Miracle Man: Darryl Burton forgives St. Louis. He just doesn't trust it.

A year ago, Darryl Burton walked out of the Jefferson City Correctional Center wearing state-issued gray pants and a white T-shirt. Today, on the anniversary of his release, he's slipping on a gold suit from Harold Pener.

Tonight, Burton will be honored at the West Side Missionary Baptist Church in St. Louis. The church's Page Boulevard façade features a mural depicting a black-haired Jesus with his arms spread wide, one hand hovering over the flesh of a halved watermelon. This part of the city has a rough reputation, but on this cooler-than-average August afternoon, kids are in the streets, the Cardinals game is on the radio, and the closest thing to a hustler is a guy selling Michael Jackson tribute shirts from his porch.

Inside, sunlight streams through stained-glass windows and bathes the sanctuary. Purple, white and gold balloons bump one another in the building's aggressive air conditioning. Valerie Thomas, who grew up six doors down from Burton's family, decorated the church in the colors of royalty. She's Burton's girlfriend and, like his growing collection of supporters, she sees him as a symbol, as living proof that God hears our prayers.

Darryl Burton.
Darryl Burton.
Pearline Burton with her son Darryl.
Pearline Burton with her son Darryl.

On August 29, 2008, Burton was released from prison after serving 24 years of a life sentence for a murder he didn't commit. Some who have witnessed Burton's journey from convict to Christian convert believe that Burton's release was an act of God. But his first year of freedom has been equally miraculous. Less than 48 hours after his release, Burton relocated to Kansas City. Since then, his list of wealthy and powerful supporters — including the family of construction baron J.E. Dunn — would make a mayoral candidate jealous.

At the St. Louis celebration, sitting back as a mere observer isn't an option. Churchgoers wrap newcomers in fierce hugs and encourage clapping and singing. Fervent gospel music melds with the preachers' tremulous, booming voices. Later, the entertainment shifts to a nontraditional mix of rappers, mimes, techno musicians and modern dancers who draw the night out into a four-hour Christian variety show. By the time it's Burton's turn to speak, more than half of the crowd has gone home.

Burton has told his story before countless audiences over the past year, but tonight his voice brims with anger as he relates horrors that he usually leaves out. He talks about the time a prisoner in the yard took a metal pipe to a new inmate's head, declaring, "Welcome to prison, bitch." When he arrives at his usual message, about extinguishing his hatred with forgiveness, he gives off a renewed energy, as though plugged into a holy electrical socket.

After the party, Burton will come back to earth. He didn't just survive prison — he met other innocents there, too, victims of a flawed justice system. Now, he says, it's his calling to do something about it.

By now, many St. Louisans are familiar with the facts of Burton's case. In June 1984, not far from West Side Missionary Baptist, Donald "Moe" Ball was gunned down as he gassed up his green Oldsmobile Ninety-Eight at an Amoco station at the corner of Delmar and Goodfellow boulevards. Ball had been shot in the arm in this same neighborhood in 1983 by Jesse Watson, a rival in an ongoing turf war.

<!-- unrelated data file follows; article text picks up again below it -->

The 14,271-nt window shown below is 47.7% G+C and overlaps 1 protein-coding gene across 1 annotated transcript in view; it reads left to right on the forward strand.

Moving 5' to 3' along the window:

A month later, on the word of a street informant and a prison snitch, police arrested Burton, 22, a parolee who had spent two years in Jefferson City's Algoa Correctional Center for burglary. The two witnesses claimed to have seen Burton kill Ball, despite reports from other witnesses that the shooter was a light-skinned black man less than five-feet-five-inches tall. Burton is five-foot-ten and so dark-complected that his playground nickname was "Lights Out."

Burton pleaded not guilty. His public defender, Dorothy Hirzy, met with Burton just once before the two-day trial. In a sidebar wih prosecuting attorney Anthony Gonzalez just before closing arguments, Hirzy agreed not to mention Watson, the man who had shot Ball a year earlier.

The prison snitch, Claudex Simmons, was a 24-year-old career criminal who routinely coughed up information on crimes in exchange for favorable treatment from the courts. He had been near the Amoco the night of Ball's slaying and, when interviewed, originally told the police that he had seen nothing. His ability to identify the Amoco shooter suddenly improved when he was later arrested and charged with second-degree robbery. In Burton's trial, Simmons testified that his "deal" with prosecutors would allow him to serve one year in prison instead of three years; in fact, he faced a much harsher fifteen years as a persistent offender, something that Burton's attorney, Hirzy, failed to point out. After testifying against Burton, Simmons was released on probation with time served.

The jury took less than an hour to convict Burton of capital murder in a case that lacked physical evidence and motive. Circuit Judge Jack L. Koehr sentenced him to life in prison. Before he was taken from the courtroom, Burton says, he told the judge that someday he would prove the court had condemned the wrong man.

Burton accessorizes his muted wardrobe with a crucifix on a chain, a gold cross pin and a black Kangol hat tipped backward — "like Samuel L. Jackson," he says. His frame is fit; he has lived as a nondrinking, nonsmoking vegetarian since his teens. He radiates calm and humility, deflecting most compliments. Credit goes to God first, then to his "angels," the people he says aided him when he was locked up.

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